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Getting Your Pixie On: First Steps Installing and Deploying Pixie

John Arundel

June 11, 2020

This is a guest tutorial by John Arundel, of Bitfield Consulting. Hang on tight as he takes you from zero to Pixie in a few thrill-packed minutes!


Pixie is a new software tool for monitoring and tracing software in Kubernetes clusters. It can generate automatic telemetry to help you live-debug your distributed system, without needing to instrument your application, or install complicated service mesh frameworks.

To learn more about how Pixie works, and why it's so valuable for SREs and infrastructure engineers, read my introductory post, Put a Little Pixie in Your Cluster.

In this tutorial, we'll see how to install the Pixie command-line tool, how to use it to deploy Pixie in your Kubernetes cluster, and how to start getting useful data on your requests and services.

Pixie's components

Pixie has three main components:

  1. The Pixie command-line interface (CLI) is your interface to Pixie, which you can use to install or update Pixie, run scripts and queries, and so on.

  2. The Pixie edge module is the data-gathering software that runs on each Kubernetes node, tracking all the system calls and network traffic in and out of your services.

  3. The Pixie command module is an application that runs in your Kubernetes cluster, collecting all the data reported by the edge modules and running queries received from the CLI tool.

There's also the Pixie control cloud, which handles authentication, admin, and so on, but you don't need to worry about this for now, because it's hosted by Pixie Labs, and your Pixie installation knows how to talk to it automatically.

Pixie architecture diagram


Here's what you'll need in order to use Pixie. First, you'll need a machine to run the CLI tool on. At the moment, this will need to be either Linux or Mac, though support for other platforms is in the pipeline.

Second, you'll need a Kubernetes cluster to run the Pixie command module. If you don't already have one, or you don't want to use your existing cluster to try out Pixie, that's fine. Pixie will work with a local Kubernetes cluster on your machine, provided by tools like Docker Desktop, Minikube, and kind. Follow one of Pixie's handy install guides to set up a suitable cluster using the software of your choice.

Now read on!

Installing the Pixie CLI

The first thing we need to install is px, the Pixie CLI tool. Once we have px, we can use it to deploy the Pixie command module to the cluster and get to work.

Run this command in your Linux shell or Mac terminal:

1bash -c "$(curl -fsSL"

If you want to know what the installer does before you run it, you can inspect the script for yourself and make sure you're happy with it. All it does is download the appropriate binary executable for your platform, move it to an appropriate directory, and then prompt you to authenticate with Pixie using your browser.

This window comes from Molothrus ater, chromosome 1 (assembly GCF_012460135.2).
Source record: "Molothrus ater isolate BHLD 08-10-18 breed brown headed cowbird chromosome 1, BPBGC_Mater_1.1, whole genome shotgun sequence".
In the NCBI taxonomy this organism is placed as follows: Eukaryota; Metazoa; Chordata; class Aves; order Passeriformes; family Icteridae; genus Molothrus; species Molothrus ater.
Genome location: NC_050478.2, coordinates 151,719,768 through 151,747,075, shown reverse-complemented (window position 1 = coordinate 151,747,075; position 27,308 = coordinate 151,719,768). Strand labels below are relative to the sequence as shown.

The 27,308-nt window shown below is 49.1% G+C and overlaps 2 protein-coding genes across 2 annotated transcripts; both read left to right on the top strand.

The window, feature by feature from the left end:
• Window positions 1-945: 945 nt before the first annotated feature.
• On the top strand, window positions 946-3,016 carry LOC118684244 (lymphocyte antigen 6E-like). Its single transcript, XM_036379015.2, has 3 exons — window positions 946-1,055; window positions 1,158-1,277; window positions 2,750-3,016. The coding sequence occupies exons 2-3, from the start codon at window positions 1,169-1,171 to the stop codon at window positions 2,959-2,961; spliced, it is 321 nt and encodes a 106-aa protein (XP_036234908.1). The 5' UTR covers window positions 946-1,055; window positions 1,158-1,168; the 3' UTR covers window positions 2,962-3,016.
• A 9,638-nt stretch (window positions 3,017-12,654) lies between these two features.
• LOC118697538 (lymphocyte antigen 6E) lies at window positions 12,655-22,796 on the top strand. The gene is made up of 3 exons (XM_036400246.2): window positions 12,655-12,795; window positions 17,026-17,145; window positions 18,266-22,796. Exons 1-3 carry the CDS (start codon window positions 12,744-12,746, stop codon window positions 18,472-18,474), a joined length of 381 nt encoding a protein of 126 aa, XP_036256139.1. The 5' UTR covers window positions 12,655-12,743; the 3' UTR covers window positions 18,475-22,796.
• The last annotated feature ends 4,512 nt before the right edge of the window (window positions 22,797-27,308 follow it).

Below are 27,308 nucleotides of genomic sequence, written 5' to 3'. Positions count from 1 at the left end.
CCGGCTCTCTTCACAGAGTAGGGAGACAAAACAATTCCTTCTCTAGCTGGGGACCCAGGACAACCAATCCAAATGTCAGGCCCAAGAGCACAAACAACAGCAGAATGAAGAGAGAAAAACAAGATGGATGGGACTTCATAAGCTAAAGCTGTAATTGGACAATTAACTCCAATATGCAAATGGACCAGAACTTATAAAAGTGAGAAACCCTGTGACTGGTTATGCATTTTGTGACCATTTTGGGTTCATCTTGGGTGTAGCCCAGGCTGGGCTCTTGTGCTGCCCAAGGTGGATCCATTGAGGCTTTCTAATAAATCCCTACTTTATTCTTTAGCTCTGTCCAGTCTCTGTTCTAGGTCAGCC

Let's see what that looks like:

1___ _ _
2 | _ \(_)__ __(_) ___
3 | _/| |\ \ /| |/ -_)
4 |_| |_|/_\_\|_|\___|
6==> Info:
7Pixie gives engineers access to no-instrumentation, streaming &
8unsampled auto-telemetry to debug performance issues in real-time,
9More information at:
11This command will install the Pixie CLI (px) in a location selected
12by you, and performs authentication with Pixies cloud hosted control
13plane. After installation of the CLI you can easily manage Pixie
14installations on your K8s clusters and execute scripts to collect
15telemetry from your clusters using Pixie.
17More Info:
21==> Installing PX CLI:
22Install Path [/usr/local/bin]:

The default install path (/usr/local/bin) should be fine, unless you want to install px somewhere else (if so, enter the path here). Otherwise, just press Enter to continue.

1==> Authenticating with Pixie Cloud:
2[0000] INFO Pixie CLI
3Opening authentication URL: \
4 \
6[0000] INFO Starting browser

This will open your browser to, where you'll be prompted to log in (if you have an existing Pixie account) or sign up for a new account:


Once you're signed in, you're ready to get your Pixie on!

Deploying Pixie to the cluster

First, let's make sure we're pointing at the right cluster. Although Pixie can monitor activity across all your clusters, we only need to deploy the command module to one of them. A good choice for this would be the cluster where you run your existing monitoring tools, internal information systems, and so on.

Try this command to find out what your Kubernetes config says your current cluster is:

1kubectl config current-context

If the answer isn't what you were expecting, select the right cluster by running:

1kubectl config use-context My-Awesome-Cluster
3Switched to context "My-Awesome-Cluster".

You're all set! Make Pixie go now:

1px deploy
3Running Cluster Checks:
4 ✔ Kernel version > 4.14.0
5 ✔ K8s version > 1.12.0
6 ✔ Kubectl > 1.10.0 is present
7 ✔ User can create namespace
8Installing version: 0.3.3
9Generating YAMLs for Pixie
10 ✔ Generating namespace YAML
11 ✔ Generating cert YAMLs
12 ✔ Generating secret YAMLs
13 ✔ Downloading Vizier YAMLs